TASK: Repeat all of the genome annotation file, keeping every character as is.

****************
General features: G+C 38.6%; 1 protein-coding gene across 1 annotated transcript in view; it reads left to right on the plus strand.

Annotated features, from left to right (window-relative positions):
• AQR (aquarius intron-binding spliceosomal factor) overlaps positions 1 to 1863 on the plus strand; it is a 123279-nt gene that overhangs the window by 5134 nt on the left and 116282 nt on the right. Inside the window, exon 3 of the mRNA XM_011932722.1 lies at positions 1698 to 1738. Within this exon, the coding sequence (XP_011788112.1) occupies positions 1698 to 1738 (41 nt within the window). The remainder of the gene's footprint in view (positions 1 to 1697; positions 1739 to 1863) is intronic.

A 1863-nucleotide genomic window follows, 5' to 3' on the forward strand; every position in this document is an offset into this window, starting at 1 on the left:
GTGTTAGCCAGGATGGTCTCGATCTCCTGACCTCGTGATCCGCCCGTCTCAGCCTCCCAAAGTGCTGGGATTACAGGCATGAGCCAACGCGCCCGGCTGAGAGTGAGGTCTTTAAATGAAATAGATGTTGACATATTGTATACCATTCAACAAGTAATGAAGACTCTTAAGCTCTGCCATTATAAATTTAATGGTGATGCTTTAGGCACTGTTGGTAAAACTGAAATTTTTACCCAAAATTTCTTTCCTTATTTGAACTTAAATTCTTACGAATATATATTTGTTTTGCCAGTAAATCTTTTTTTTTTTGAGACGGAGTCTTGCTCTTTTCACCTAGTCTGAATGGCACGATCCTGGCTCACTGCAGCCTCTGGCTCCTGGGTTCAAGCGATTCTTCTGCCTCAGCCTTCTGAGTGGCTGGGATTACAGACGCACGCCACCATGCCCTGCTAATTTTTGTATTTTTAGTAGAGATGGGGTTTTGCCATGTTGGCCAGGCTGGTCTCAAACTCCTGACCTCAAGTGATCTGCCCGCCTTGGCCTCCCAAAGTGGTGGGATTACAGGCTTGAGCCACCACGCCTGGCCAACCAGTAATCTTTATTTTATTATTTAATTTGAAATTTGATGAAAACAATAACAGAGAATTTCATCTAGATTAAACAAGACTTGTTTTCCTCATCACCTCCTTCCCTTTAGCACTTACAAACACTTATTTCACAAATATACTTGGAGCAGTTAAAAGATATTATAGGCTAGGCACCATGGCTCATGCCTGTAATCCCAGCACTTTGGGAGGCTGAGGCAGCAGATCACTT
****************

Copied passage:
General features: G+C 38.6%; 1 protein-coding gene across 1 annotated transcript in view; it reads left to right on the plus strand.

Annotated features, from left to right (window-relative positions):
• AQR (aquarius intron-binding spliceosomal factor) overlaps positions 1 to 1863 on the plus strand; it is a 123279-nt gene that overhangs the window by 5134 nt on the left and 116282 nt on the right. Inside the window, exon 3 of the mRNA XM_011932722.1 lies at positions 1698 to 1738. Within this exon, the coding sequence (XP_011788112.1) occupies positions 1698 to 1738 (41 nt within the window). The remainder of the gene's footprint in view (positions 1 to 1697; positions 1739 to 1863) is intronic.

A 1863-nucleotide genomic window follows, 5' to 3' on the forward strand; every position in this document is an offset into this window, starting at 1 on the left:
GTGTTAGCCAGGATGGTCTCGATCTCCTGACCTCGTGATCCGCCCGTCTCAGCCTCCCAAAGTGCTGGGATTACAGGCATGAGCCAACGCGCCCGGCTGAGAGTGAGGTCTTTAAATGAAATAGATGTTGACATATTGTATACCATTCAACAAGTAATGAAGACTCTTAAGCTCTGCCATTATAAATTTAATGGTGATGCTTTAGGCACTGTTGGTAAAACTGAAATTTTTACCCAAAATTTCTTTCCTTATTTGAACTTAAATTCTTACGAATATATATTTGTTTTGCCAGTAAATCTTTTTTTTTTTGAGACGGAGTCTTGCTCTTTTCACCTAGTCTGAATGGCACGATCCTGGCTCACTGCAGCCTCTGGCTCCTGGGTTCAAGCGATTCTTCTGCCTCAGCCTTCTGAGTGGCTGGGATTACAGACGCACGCCACCATGCCCTGCTAATTTTTGTATTTTTAGTAGAGATGGGGTTTTGCCATGTTGGCCAGGCTGGTCTCAAACTCCTGACCTCAAGTGATCTGCCCGCCTTGGCCTCCCAAAGTGGTGGGATTACAGGCTTGAGCCACCACGCCTGGCCAACCAGTAATCTTTATTTTATTATTTAATTTGAAATTTGATGAAAACAATAACAGAGAATTTCATCTAGATTAAACAAGACTTGTTTTCCTCATCACCTCCTTCCCTTTAGCACTTACAAACACTTATTTCACAAATATACTTGGAGCAGTTAAAAGATATTATAGGCTAGGCACCATGGCTCATGCCTGTAATCCCAGCACTTTGGGAGGCTGAGGCAGCAGATCACTT